We do not, therefore, think that either of those two decisions enable Mr. Shorrock to show that the decision of the justices in this case, on the facts before them, was one which no reasonable bench of justices properly directing themselves could have reached. It seems clear that the first stage in the reasoning or fact-finding process which led to that decision was their "opinion" (which is really a finding) that there was no restriction on members of the general public entering the Langworthy Estate." That finding was, in our view, wholly consistent with the evidence as to the use of the estate by persons not residing there and as to such notices as there were purporting to restrict access to it. Had the question arisen, therefore, the justices would have been perfectly entitled, in our view, to have decided that the estate itself was a public place as, by inference, they have done. At what point, short of the front door of the individual flats, can it be said as a matter of inevitable inference from the facts found to have ceased to have been a public place? And in particular can it be said, as a matter of inevitable inference from those facts, to have ceased to have become a public place before the landings are reached? In our view there is no inevitable inference that it ceased to become a public place at any point before the landings are reached, in view of the justices' findings that there was nothing to stop members of the public from entering the stairways of the blocks, that there was no barrier to prevent members of the public walking along the landings which give access to the individual flats, that there were no doors to the stairways or landings which were open to the atmosphere and that there were no notices to suggest that there was any restriction of access to the landings and stairways or indeed to the whole estate except the notices posted on some of the buildings at the entrance to the estate to which we have already referred.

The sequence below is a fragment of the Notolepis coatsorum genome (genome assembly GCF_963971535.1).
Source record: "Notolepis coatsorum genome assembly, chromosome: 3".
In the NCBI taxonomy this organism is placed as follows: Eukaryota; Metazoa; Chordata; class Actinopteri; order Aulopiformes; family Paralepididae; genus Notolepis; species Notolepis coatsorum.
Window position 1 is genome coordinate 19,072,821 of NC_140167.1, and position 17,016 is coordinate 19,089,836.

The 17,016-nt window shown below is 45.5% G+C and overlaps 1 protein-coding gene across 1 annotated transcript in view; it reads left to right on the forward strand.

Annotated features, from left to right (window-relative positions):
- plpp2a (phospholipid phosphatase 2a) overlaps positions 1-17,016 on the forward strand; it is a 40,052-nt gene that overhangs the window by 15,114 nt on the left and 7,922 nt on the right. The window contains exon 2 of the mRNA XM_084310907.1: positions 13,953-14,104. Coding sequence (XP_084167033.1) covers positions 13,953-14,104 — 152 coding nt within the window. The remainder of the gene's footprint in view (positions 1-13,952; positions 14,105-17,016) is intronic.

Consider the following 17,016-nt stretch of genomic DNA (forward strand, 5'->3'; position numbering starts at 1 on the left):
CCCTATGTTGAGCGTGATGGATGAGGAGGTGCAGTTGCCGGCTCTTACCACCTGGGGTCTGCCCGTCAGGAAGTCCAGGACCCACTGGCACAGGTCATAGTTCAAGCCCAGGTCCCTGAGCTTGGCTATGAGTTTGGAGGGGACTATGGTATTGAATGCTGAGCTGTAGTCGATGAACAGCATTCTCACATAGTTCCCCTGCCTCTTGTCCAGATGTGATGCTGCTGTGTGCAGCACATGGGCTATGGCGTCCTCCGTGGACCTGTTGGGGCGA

For all these reasons we would, slightly rewording the question for the opinion of this court, answer it by saying that the justices have not been shown to have made any error of law in finding that the landings were a public place and we, therefore, dismiss this appeal.